India in 1947 was characterized by very low per capita income. There were a lot of people, so there was always a big GDP, but per capita income was very low.
In some ways India had a fully developed capitalist economy, and it had some of the oldest capitalist institutions in Asia. So there was a modern economy, but it was very thin.
There was a manufacturing sector, but it didn't cover many industries. There was even a steel industry and a relatively strong textile industry, but these were limited.
It was predominantly a subsistence economy. Most of the villages at the time didn't even have road connections. They were connected only by tracks to the outside world. They weren't part of the market economy.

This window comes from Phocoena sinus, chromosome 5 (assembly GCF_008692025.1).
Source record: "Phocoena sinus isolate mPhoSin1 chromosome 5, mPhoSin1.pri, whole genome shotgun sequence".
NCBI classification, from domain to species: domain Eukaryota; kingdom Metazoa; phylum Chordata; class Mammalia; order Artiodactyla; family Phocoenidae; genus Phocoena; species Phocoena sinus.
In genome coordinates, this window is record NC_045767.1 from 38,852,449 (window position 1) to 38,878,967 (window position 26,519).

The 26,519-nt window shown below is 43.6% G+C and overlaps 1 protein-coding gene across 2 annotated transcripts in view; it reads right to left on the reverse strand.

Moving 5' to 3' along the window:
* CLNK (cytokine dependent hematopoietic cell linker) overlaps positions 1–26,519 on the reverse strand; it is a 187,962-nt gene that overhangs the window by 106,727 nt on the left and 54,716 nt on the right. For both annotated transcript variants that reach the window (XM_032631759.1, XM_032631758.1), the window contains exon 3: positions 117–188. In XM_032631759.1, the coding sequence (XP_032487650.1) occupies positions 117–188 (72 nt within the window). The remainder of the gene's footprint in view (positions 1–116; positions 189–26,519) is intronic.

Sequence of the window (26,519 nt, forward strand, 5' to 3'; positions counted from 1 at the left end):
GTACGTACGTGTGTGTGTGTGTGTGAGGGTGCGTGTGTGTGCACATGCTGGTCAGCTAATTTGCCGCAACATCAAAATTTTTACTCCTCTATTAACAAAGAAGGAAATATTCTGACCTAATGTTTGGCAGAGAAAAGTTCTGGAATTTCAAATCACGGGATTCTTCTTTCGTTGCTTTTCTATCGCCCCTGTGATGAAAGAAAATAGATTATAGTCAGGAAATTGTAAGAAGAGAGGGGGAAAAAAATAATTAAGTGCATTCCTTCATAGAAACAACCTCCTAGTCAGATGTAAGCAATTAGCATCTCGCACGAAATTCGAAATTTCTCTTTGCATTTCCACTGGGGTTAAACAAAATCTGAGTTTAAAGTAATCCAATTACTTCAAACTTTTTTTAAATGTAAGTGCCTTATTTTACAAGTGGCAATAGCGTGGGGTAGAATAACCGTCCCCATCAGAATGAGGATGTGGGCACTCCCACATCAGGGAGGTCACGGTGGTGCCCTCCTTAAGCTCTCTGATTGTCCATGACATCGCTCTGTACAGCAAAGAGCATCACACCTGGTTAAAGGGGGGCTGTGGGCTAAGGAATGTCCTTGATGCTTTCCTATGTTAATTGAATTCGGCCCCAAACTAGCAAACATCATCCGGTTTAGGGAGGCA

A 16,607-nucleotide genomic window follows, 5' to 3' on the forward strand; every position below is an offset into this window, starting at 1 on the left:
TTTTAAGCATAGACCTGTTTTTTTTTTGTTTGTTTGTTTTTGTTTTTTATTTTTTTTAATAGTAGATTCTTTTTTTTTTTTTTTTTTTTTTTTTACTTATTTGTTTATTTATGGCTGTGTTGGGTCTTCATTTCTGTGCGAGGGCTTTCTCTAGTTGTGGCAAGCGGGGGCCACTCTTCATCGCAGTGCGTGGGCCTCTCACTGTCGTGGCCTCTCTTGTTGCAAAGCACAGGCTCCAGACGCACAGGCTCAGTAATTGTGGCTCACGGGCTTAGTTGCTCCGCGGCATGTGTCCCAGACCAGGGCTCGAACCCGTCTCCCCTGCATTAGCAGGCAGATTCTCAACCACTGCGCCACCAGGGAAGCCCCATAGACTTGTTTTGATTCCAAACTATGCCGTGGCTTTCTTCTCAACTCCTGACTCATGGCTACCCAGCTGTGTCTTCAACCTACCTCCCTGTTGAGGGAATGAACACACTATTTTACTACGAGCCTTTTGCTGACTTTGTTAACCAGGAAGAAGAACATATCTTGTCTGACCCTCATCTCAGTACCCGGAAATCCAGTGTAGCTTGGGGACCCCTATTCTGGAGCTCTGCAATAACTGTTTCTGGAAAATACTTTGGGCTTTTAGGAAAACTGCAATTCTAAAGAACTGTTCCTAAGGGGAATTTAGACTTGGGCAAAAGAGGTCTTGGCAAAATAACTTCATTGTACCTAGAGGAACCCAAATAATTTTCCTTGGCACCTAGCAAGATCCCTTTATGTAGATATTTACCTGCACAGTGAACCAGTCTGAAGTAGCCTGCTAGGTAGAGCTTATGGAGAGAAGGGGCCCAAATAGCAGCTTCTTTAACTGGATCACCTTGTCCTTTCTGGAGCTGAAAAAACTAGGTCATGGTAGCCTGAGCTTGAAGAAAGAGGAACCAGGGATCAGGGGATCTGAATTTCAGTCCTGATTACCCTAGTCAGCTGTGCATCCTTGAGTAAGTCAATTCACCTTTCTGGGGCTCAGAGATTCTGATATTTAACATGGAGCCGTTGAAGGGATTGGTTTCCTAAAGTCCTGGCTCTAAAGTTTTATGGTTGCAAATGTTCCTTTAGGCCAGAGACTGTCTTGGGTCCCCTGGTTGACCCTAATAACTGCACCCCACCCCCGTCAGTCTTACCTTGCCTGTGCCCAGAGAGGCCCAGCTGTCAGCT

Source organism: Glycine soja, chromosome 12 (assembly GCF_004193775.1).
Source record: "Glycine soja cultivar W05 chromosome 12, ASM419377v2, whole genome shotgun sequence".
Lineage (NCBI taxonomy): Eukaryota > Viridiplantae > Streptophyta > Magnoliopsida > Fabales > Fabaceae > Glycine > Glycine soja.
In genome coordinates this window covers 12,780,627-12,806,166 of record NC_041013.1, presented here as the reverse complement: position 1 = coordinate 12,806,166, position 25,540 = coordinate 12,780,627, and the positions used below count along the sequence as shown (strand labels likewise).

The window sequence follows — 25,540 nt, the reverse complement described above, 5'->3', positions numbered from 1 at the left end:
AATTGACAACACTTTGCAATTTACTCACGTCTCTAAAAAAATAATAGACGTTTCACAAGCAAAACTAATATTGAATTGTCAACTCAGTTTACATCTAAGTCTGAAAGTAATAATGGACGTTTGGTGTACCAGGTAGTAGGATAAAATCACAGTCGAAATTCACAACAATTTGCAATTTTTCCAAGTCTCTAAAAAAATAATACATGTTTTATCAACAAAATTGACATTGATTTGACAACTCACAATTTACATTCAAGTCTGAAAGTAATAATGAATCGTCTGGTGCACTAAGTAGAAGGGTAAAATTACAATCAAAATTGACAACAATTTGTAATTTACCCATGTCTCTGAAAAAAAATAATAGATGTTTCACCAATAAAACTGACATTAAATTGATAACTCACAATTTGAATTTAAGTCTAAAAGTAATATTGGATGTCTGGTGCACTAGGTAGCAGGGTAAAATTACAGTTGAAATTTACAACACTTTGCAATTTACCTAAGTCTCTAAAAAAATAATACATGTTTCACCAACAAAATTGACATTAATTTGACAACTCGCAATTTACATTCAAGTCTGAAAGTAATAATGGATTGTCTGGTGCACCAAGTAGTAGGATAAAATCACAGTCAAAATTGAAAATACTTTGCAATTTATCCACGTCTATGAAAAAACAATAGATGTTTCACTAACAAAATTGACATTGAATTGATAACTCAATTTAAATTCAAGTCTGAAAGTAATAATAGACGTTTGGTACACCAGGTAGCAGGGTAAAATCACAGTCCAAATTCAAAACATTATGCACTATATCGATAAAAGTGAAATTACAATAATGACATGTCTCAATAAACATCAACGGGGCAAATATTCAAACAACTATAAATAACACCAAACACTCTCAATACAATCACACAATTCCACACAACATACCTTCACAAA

And In the second half of the 1990s one also began seeing the rise of the IT sector.
Two explanations are given for why that sector became so successful:
The first is that the bureaucrats didn't notice what was happening until it had already happened, so they couldn't really interfere and put up a web of regulations and restrictions.
The other is that the government did some things right. Its founding of the Indian Institutes led to a flow of highly qualified manpower, many of whom found vocation in the IT sector. India at long last found its niche in the world economy, which wasn't in exporting manufactures, like the East Asian countries, but instead was in the services sector, and IT in particular.